4. Hire for culture.
  5. Generate unavoidable culture.
  6. Do it wrong, make it better, get it right.
  7. Never give up.

Respect Your Employees

Monthly morale surveys with one straightforward question are a good way to understand how everyone is doing. Creating a culture of openness starts from listening to the people and addressing their problems.
If you do a morale survey, read every comment and answer all the questions and comments without skipping a thing. While reading answers to the survey, have your leadership team with you, never read alone. You will feel frustration, maybe even anger. People around you will keep you on track.
Keep the survey simple and publish the results, comments, and answers publicly.

Sharing is caring.

Respect your employees by giving them what they need; equipment, the best chair, devices, and information. Be transparent and don't hide information. Otherwise, people will hear things (wrong things) and will impact many decisions and morale without you noticing.

Respect + transparency = Trust

Invest In Your Employees

Grow your employees. If they are not growing, your company is not growing as well.
Don't just send them to conferences, seminars, and webinars. Don't tell them to read books. If you're not leading by example, no one will follow.
You need to invest in it. Really put money and give awards to the people who grow.
BetterBookClub.com was born with paying people when they have read a book. It's very successful and not a lot of money for a small-mid size company.

Whenever you have an initiative, don't take everything on your own shoulders. Assign one person to let them own the work and work it through. As a leader, only involve yourself when they need you. Assigning a person to a work/initiative is a great way to grow your employees. They have to manage tasks, people and align different people and work. Empower them to take their jobs to the next level. They should make decisions, not you.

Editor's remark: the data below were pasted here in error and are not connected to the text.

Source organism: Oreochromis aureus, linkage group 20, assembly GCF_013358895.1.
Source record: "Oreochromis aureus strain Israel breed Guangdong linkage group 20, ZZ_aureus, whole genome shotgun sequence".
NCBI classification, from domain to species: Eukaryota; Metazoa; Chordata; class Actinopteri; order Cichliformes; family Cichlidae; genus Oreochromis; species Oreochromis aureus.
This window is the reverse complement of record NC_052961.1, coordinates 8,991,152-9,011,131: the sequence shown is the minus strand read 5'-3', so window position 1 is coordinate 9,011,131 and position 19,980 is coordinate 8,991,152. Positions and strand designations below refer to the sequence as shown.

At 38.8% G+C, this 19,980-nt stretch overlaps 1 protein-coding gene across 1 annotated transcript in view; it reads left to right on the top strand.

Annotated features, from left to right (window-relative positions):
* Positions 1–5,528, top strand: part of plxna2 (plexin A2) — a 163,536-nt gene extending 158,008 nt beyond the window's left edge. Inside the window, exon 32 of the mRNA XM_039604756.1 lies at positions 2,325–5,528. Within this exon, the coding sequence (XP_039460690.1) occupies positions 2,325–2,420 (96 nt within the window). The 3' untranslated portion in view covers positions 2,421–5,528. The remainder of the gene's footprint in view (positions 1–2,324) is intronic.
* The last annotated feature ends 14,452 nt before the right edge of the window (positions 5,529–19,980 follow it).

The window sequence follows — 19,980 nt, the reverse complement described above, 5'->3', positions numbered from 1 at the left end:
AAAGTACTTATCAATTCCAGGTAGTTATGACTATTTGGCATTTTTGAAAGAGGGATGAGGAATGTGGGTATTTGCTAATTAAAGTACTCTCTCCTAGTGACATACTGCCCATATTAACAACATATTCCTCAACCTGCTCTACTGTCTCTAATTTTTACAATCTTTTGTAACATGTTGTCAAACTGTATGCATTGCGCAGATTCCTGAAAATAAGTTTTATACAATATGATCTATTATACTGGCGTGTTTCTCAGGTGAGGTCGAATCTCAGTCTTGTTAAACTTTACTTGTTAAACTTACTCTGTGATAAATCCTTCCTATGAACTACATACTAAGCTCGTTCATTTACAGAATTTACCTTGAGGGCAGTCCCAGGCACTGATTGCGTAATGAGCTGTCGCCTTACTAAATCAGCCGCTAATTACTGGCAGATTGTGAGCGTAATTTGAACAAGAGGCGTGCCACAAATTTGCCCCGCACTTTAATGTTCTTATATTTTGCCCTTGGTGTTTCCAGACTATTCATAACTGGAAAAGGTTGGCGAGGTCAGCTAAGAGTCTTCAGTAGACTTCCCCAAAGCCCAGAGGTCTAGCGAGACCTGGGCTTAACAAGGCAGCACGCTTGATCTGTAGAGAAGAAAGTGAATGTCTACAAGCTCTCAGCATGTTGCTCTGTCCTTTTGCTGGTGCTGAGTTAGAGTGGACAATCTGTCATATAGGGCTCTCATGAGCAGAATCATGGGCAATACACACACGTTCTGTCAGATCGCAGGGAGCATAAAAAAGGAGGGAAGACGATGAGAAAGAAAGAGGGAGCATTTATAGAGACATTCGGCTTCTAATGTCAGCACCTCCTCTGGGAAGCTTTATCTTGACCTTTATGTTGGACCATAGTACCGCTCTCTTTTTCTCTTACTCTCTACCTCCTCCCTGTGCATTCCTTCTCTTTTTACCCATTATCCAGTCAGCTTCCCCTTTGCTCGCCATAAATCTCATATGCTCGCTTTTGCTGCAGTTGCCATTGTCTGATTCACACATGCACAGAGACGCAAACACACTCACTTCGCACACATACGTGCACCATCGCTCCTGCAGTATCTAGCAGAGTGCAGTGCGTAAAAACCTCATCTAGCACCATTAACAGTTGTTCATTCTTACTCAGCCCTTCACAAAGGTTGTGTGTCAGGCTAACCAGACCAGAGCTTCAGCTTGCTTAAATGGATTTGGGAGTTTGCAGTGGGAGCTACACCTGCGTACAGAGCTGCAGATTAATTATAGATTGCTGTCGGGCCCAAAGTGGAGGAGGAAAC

Embrace Top-Down Core Values

Have your core values applied top-down, not bottom-up. Having core values is not something that changes every year; they are there and will stay there. You can't change them every five years.
To find your core values as a leader of the company, think about them and ask yourself why they are your core values. The stories should pour out one after another. If so, you found them. Tell your values with these stories. Don't just put your values on a wall. Explain why they are your values, tell the stories behind them. In this way, your values will stick.

Hire for Culture

When hiring new people, first look at the cultural fit, then the competencies. When doing cultural fit interviews, group candidates together in 6-8 people. Put them in a room and ask questions, starting from simple icebreaker questions to more detailed questions related to the role.

Candost's Comment: Now, this made me think why do we hire in 1:1 interviews where team communication skills are one of the most significant points for hiring a person or not. In the tech, we do all interviews in 1:1 fashion or 1:many fashion. How about many:many? As people will work in teams, they should be interviewed in teams.

Do It Wrong, Make It Better, Get It Right, Never Give Up

The idea of learning from mistakes comes from many directions. Making it wrong to make it right is another way of saying the same thing.

As a leader, you cannot make it without culture. "Culture Reflects Leadership."

And as a leader, you'll make many mistakes. You will rarely get something on the first try. You'll fail, but it's essential to fail and take the learning out. Keep going. You cannot take a step and stop.

Book Review and Notes

Nov 18, 2021